Author(s): Ana Clara Liberman1, MarÃa Antunica-Noguerol1,2, and Eduardo Arzt1,2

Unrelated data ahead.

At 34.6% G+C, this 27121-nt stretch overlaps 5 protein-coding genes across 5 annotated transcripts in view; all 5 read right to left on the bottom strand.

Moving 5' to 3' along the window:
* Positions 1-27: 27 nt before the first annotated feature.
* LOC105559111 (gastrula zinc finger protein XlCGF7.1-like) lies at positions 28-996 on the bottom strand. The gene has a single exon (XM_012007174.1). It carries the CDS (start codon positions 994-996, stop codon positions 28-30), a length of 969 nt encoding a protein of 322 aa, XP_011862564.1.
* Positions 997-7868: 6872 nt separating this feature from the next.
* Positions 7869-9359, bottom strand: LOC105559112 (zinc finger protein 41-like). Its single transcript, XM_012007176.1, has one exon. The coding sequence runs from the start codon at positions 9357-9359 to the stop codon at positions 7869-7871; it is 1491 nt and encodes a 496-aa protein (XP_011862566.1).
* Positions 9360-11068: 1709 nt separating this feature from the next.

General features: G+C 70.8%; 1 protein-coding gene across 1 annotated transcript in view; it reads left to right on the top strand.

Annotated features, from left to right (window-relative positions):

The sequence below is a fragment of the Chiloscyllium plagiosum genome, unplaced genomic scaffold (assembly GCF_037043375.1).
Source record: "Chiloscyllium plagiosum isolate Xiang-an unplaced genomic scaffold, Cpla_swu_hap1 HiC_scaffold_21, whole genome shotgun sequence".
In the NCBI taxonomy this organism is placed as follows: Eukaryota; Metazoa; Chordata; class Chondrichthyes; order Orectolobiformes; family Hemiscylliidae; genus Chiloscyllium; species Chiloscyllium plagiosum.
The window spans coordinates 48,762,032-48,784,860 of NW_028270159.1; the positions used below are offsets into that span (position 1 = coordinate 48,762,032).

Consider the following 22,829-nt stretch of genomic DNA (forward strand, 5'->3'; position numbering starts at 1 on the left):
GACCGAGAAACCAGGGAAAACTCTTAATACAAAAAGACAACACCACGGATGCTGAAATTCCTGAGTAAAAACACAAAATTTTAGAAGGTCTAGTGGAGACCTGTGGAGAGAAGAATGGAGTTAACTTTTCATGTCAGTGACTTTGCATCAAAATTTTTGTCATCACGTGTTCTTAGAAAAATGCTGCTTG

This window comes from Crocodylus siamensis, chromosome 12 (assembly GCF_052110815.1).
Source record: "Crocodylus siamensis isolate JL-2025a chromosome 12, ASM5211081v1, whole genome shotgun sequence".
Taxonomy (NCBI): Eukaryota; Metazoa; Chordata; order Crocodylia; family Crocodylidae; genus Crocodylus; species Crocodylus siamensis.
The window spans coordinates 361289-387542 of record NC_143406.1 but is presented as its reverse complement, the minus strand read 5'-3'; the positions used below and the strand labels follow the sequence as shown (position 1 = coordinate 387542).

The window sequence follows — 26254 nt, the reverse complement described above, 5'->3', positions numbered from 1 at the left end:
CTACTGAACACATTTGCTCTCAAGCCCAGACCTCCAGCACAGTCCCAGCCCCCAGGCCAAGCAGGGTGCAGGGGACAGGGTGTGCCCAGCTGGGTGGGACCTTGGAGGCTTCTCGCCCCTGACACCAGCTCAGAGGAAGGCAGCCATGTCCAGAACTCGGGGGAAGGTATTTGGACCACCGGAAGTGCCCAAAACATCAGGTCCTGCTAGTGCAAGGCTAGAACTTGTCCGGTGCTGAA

Glucocorticoids (GCs) regulate numerous physiologic processes in order to maintain homeostasis. Most of their actions are mediated by an intracellular GC receptor (GR). The dysregulation of the GR function has been associated with different pathologies such as stress-related disorders and inflammatory and autoimmune diseases. The final outcome of GC actions is regulated at multiple levels and has been extensively reported. Nowadays, novel insights into the modulation of the GR activity arise from the study of the multiprotein chaperone/cochaperone machinery, the nuclear receptor cofactors (coactivators and corepressors), and chromatin regulation and their concomitant impact on GR-mediated gene transcription. Nevertheless, the complexity of GR-mediated gene regulation cannot be explained by a finite number of chaperones and cofactors. A further level in the regulation of GR activity is achieved by posttranslational modifications (PTMs) in response to external stimuli. PTMs can regulate protein stability, structure, function, activity, intracellular localization, and interaction with other proteins during cellular processes. Therefore, dynamic regulation of the molecular properties of these proteins by PTMs allows for further understanding the complexity of GR-dependent gene expression and its impact on GR-mediated pathophysiological processes.